And we left our photos largely in their un-edited state here. That's what my Nexus 9 looks like after a year of being lugged around all over the world. The finish is wearing off some. It looks like it's been used. It'll be interesting to see if the anodized aluminum on the Pixel C shows that sort of wear. (Though the front of the display already is looking like it's been rode hard and put up wet.)

Choose wisely.

Display

As far as square-footage goes, the Pixel C wins out at 10.2 inches diagonally. (And, yes, the Nexus 9 isn't quite a full 9. We've been OK with that.) That is, so long as bigger is better. The Nexus 9 took a little getting used to after two years of 7-inch Nexus 7s — not to mention the different aspect ratio. We went from (roughly) 16:9 — OK, 16:10 and 8:5, to be exact — on the two ASUS models to 4:3 on the HTC-made Nexus 9. That introduced the dreaded letterbox on a lot of videos, and that remains on the Pixel C with its oddball 1:√2 aspect ratio (that's 1 to the square root of 2).

But really it's all about the pixels here. The Pixel C with its 2560x1800 resolution has a few more pixels per inch than the Nexus 9 (308 vs. 281), and combine that with a less-yellow temperature and whatever other magic is being performed, and you have a display that's crisper, not as washed out and really makes colors pop.

You've got NVIDIA's Tegra X1 system to thank at times as well. For games that have been optimized for Tegra, you'll end up seeing more detail on the Pixel C than you will on the Nexus 9. That might not matter when you're using them separately. But side by side, it's noticeable.

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Pixel C and Neus 9

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Pixel C and Nexus 9

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Pixel C and Nexus 9

Performance

A confession: I had to look up what processor is inside the Nexus 9. I've been using that tablet for more than a year and for the most part have had no issues with it, outside of some heat while playing graphic-intensive games. (And that's exacerbated by the thinness.) And so I was a little surprised to be reminded that it's running NVIDIA's Tegra K1 system. And on paper the K1 is behind the Tegra X1 that's running in the Pixel C.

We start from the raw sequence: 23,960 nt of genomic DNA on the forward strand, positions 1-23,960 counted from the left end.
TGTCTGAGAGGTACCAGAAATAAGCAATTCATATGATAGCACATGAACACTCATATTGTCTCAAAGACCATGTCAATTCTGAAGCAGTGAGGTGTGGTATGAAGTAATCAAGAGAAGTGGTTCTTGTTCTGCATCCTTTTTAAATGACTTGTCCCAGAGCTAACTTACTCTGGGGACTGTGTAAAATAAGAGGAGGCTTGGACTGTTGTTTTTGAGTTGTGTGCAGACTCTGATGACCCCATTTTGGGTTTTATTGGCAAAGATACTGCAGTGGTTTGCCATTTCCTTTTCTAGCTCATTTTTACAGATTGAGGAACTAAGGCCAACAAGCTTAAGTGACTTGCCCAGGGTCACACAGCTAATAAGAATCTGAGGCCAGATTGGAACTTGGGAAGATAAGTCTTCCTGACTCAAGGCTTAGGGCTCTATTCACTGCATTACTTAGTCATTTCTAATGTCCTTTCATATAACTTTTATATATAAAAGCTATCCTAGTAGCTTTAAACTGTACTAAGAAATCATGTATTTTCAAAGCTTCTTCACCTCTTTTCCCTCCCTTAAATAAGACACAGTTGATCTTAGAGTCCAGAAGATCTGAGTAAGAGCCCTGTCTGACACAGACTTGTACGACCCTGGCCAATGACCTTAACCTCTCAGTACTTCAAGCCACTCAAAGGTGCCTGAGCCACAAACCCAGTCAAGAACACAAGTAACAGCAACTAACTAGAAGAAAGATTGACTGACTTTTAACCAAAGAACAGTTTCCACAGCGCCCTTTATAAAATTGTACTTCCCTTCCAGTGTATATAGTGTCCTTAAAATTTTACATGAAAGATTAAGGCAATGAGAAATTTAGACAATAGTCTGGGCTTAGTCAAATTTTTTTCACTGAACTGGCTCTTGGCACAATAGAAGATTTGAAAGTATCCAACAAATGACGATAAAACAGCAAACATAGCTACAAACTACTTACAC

The Nexus 9 is the dual-core configuration of K1, with a couple Denver CPUs and 192 CUDA cores for graphics. X1 cranks things up to an oct-core (A57 and A53) processor and 256-core Maxwell GPU.

So what's all that mean for you, actually using the things? Performance on paper is one thing. But it all has to work well with the software. And right now, in the early days of the Pixel C, it definitely seems as though Android 6.0.1 is working better on the Nexus 9, with fewer hangups and app crashes.

But that's not to say you might not see a difference, particularly in games that have been optimized for the Tegra system. Again, you might well see more detailed graphics on the Pixel C, as we have with some titles. On the other hand, you might not notice unless they're side by side. But on normal, everyday tasks? The Nexus 9 probably has a slight edge here, if only for stability on both the OS and application front. Some things just don't play nice in landscape. (Too many things, actually.)

The bigger difference in day-to-day use comes with the battery, though. The Pixel C (again, by benefit of being bigger) has roughly 35% more battery capacity than the Nexus 9. It also charges faster, going from near-dead to full in about 2.5 hours. That makes a big difference in the middle of the day, should you need to juice up. If you charge overnight? Not as big a deal. But I'll take the Pixel C in this round. (And as an added bonus you can charge other devices off the Pixel C. Slowly.)